HvWO 152

Antique Omani coffeepot Nizwa style (brass with silver top)

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Dallah. Omani coffee pot

Common old Omani coffeepots Nizwa style (brass with silver top)  The design includes a spike and "coxcomb" in fact the overall design is that of an abstract bird. Techniques used are: chasing, incising, driving and piercing. Different metal parts fixed together by interlocking a sort of "zip" in the metal and hammering flat so it becomes hardly visible. The lid of the coffee pot has little stones inside, so one hears when someone is opening the pot (avoid poisoning risk? ) Ref 1 demonstrates how such a pot is made. Size: 26 cm high.

The Omani dallah is very different form the heavier and less ornate pots made of brass and found elsewhere in the Gulf area.

Antique Omani coffeepot

Arab Name: Dallah (Nizwa style)

Period: 1850-1955. These coffee-pots have not been made over the past 60 years.

Origin: Northern Oman Purchased in Nizwa. (Carter refers to a similar one made in Nizwa by the silver silversmith Rashid bin Khalfan al Sabahiy.

Arabian folklore credits the discovery of coffee (khawa) as a drink to a goatherd named Al Shadri . He observed that his goats did not sleep after eating the leaves and berries of a particular bush. He tried the fruit and found it reduced fatigue and gave him energy. He picked the berries and carried them with him but, over time , they dried out making it difficult to eat the fleshy pulp. To soften the berries, he boiled them in water and coffee drinking began! (see ref 10) Arabian coffee is in fact native to Ethiopia and was introduced to Arabia 400 years ago.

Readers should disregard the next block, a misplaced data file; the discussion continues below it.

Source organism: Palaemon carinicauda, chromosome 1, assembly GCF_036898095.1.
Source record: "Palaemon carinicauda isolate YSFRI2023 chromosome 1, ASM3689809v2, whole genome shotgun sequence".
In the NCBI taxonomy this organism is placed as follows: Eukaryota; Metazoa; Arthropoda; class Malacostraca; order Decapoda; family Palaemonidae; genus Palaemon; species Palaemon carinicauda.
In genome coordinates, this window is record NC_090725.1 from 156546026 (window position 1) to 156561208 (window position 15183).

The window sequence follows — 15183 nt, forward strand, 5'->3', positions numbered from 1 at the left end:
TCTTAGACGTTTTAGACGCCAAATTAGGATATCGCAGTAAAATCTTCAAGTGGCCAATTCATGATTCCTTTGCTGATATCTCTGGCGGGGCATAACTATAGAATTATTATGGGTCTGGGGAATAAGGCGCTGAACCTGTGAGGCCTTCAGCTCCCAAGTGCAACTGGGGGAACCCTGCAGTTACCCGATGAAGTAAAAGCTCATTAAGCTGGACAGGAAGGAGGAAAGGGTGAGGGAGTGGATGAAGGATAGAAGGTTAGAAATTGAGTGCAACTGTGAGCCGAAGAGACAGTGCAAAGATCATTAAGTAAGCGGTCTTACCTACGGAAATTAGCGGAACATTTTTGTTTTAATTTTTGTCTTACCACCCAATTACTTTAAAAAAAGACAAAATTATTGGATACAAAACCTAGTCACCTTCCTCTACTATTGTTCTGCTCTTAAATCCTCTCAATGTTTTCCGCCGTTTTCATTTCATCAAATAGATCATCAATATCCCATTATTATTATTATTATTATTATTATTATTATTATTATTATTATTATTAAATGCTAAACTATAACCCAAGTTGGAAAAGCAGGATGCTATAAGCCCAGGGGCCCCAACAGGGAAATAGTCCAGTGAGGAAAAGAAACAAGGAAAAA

References:
  1. The craft heritage of Oman Vol 1 by Richardson & Dorr page 170
  2. Tribes in Oman by J.L. Carter Peninsular publishing 1982 page 162
  3. Tribute to Oman 22nd National day. "Copper Craftsmanship" By Robert Richmond p 136-140
  4. Catalog of the Oman exhibition in the Nieuwe Kerk Amsterdam 2009 page 25
  5. On the border of the Great Desert a journey in Oman by Miles in Geographical Journal 1910
  6. Islamic Art In Oman page 308
  7. Oman Faces and Places page 176-179 use of Coffee in Oman
  8. Throw down the anchor The story of the Muttrah souq by Maxine Burden, centre for Omani dress, Muscat Media Group 2014 pages-150151contains an interview with a modern Kahwa (coffee) seller in the Muttrah souq.
  9. Oman and its Renaissance  by Sir Donald Hawley Stacey International London 1987 page 143 photo with similar item
  10. Tribute to Oman, The coffee connection, 1994/1995 page 71-74

 

Youtube film showing traditional roasting of coffee-beans and baking bread in Oman: